The Litany of Earth by Ruthanna Emrys is a short story, or Novelette if you want to get fancy, inspired by the Lovecraft mythos. The narrator, Aphra, is one of the last surviving residents of Innsmouth(yes that Innsmouth) trying to start her life over after everything was taken from her.
Anyone familiar with the Lovecraft's stories will know what I mean when I say she has the "Innsmouth look," and I have to say, I loved the fact that the protagonist is a character that in almost any other story inspired by Lovecraft likely would have been cast as the villain.
I mean, she worships Cthulhu. You know, Cthulhu? Yeah, you know him. But the whole time I read this story I just sympathized with her. I almost understood why someone would want to worship a massive winged-squid-faced-monster-of-madness. I won't say too much about the story, other than to tell you that you can read it for free on I recommend it. 
I really enjoyed this story, and upon completion was super excited with the news that there is a full length novel just released starring Aphra. Winter Tide. In fact, apparently, there's a whole series planned. Winter Tide has moved up on my reading list pretty fast, and it's likely going to be one of the next books I read. Fingers crossed that I like it as much as Litany.

Alright, everybody, those are my recommendations this week. Read them. Or don't. I'm not the boss of you. I just thought you might enjoy them. 

Have your own recommendations? Got a short story(or novel, or tv show, I'm not going to regulate this) you love more than life itself? Please share.

Thursday, April 27, 2017

Sales and Charity

This is not going to be a long post. I just wanted to give a quick status update.
It's been two months since my friend Daniel took his own life. It's been a rough two months. Daniel was, and will always be, my nerd friend. He was the guy I relied on to get excited with me anytime something surfaced for me to be excited about. You have no idea how hard it was not being able to text or call him when that The Last Jedi trailer was released.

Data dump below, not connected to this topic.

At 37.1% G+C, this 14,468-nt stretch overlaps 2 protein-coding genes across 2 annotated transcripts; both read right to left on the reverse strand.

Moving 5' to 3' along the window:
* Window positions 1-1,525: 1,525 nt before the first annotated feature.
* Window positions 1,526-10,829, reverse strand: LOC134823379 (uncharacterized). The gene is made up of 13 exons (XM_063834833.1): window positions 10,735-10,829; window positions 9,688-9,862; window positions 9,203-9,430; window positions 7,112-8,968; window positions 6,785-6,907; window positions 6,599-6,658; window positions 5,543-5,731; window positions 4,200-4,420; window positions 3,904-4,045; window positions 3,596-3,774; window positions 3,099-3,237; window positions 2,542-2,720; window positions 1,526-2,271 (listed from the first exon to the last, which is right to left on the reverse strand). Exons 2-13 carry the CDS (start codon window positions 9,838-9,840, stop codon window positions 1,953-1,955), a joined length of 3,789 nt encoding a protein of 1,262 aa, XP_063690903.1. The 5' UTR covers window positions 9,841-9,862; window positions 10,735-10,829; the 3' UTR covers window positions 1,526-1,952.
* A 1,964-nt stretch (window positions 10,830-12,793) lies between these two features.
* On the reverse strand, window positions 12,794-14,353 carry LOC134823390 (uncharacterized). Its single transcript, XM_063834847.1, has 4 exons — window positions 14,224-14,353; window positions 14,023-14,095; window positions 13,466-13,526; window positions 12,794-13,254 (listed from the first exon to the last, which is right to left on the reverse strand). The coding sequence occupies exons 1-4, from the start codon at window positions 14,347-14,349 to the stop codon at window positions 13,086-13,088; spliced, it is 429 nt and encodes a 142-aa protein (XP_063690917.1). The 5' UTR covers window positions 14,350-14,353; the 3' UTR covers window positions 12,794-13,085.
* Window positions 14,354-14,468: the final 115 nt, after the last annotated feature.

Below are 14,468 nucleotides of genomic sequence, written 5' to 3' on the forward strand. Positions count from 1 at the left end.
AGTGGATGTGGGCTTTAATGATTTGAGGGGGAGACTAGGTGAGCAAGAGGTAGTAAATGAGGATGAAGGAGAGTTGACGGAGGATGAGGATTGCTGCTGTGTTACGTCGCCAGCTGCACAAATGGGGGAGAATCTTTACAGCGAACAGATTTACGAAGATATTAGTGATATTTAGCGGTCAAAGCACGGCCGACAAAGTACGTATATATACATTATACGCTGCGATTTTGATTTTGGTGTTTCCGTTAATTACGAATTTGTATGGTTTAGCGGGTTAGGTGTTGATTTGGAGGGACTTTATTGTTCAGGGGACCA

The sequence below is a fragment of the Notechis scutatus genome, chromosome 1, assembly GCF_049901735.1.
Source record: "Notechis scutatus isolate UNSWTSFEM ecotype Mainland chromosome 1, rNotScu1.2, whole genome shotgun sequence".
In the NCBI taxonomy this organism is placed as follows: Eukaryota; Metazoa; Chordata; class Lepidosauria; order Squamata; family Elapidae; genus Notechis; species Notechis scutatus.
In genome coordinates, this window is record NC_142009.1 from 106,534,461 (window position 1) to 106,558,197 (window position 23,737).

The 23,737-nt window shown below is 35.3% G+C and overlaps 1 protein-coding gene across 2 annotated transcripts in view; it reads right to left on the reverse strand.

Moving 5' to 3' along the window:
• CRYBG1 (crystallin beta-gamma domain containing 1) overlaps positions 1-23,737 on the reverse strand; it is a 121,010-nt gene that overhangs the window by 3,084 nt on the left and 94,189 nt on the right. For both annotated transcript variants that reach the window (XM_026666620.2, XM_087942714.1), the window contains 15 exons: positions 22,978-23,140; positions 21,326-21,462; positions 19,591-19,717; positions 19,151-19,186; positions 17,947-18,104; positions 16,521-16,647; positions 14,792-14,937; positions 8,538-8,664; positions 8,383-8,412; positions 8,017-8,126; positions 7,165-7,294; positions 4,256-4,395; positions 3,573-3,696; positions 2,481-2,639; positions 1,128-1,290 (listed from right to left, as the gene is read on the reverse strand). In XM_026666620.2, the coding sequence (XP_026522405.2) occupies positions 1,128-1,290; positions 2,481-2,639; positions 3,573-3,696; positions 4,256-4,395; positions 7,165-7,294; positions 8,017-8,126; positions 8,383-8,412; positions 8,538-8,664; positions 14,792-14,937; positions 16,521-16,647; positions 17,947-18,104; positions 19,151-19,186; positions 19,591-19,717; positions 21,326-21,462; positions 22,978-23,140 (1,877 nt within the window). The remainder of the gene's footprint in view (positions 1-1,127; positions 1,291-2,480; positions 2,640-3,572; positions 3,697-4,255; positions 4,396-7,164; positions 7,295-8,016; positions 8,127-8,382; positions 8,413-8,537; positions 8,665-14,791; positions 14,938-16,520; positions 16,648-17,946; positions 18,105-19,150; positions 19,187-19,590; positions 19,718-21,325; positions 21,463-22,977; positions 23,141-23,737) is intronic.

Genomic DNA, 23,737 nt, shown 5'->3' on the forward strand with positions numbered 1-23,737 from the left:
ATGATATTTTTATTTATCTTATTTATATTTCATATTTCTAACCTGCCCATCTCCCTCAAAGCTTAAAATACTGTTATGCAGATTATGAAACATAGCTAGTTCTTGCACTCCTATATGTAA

I know that might sound shallow, but it's those little things everyday that drive home the fact that he's not around anymore.
A few days ago another friend of mine received word that a good friend of his had made the same decision and ended his life. Even separated from that situation, it hurt.
The news motivated me to expedite my plans to donate to a local suicide prevention charity. I'd been planning on waiting until next month so I could include my March royalty payments in the donation, but I decided that I would instead just use February's. Sales that month were better anyway.
In the end, I decided to go with Hope4Utah. You can follow that link if you want to learn more about them. I decided to go with them, because I thought, maybe if they'd been around when Daniel was in high school, if there wasn't such a stigma around talking about it, he might have been willing to share with us how he was feeling. Maybe he would have been more inclined to look for help.
Maybe is a painful word, but if my small donation can only maybe help someone, I'm okay with it.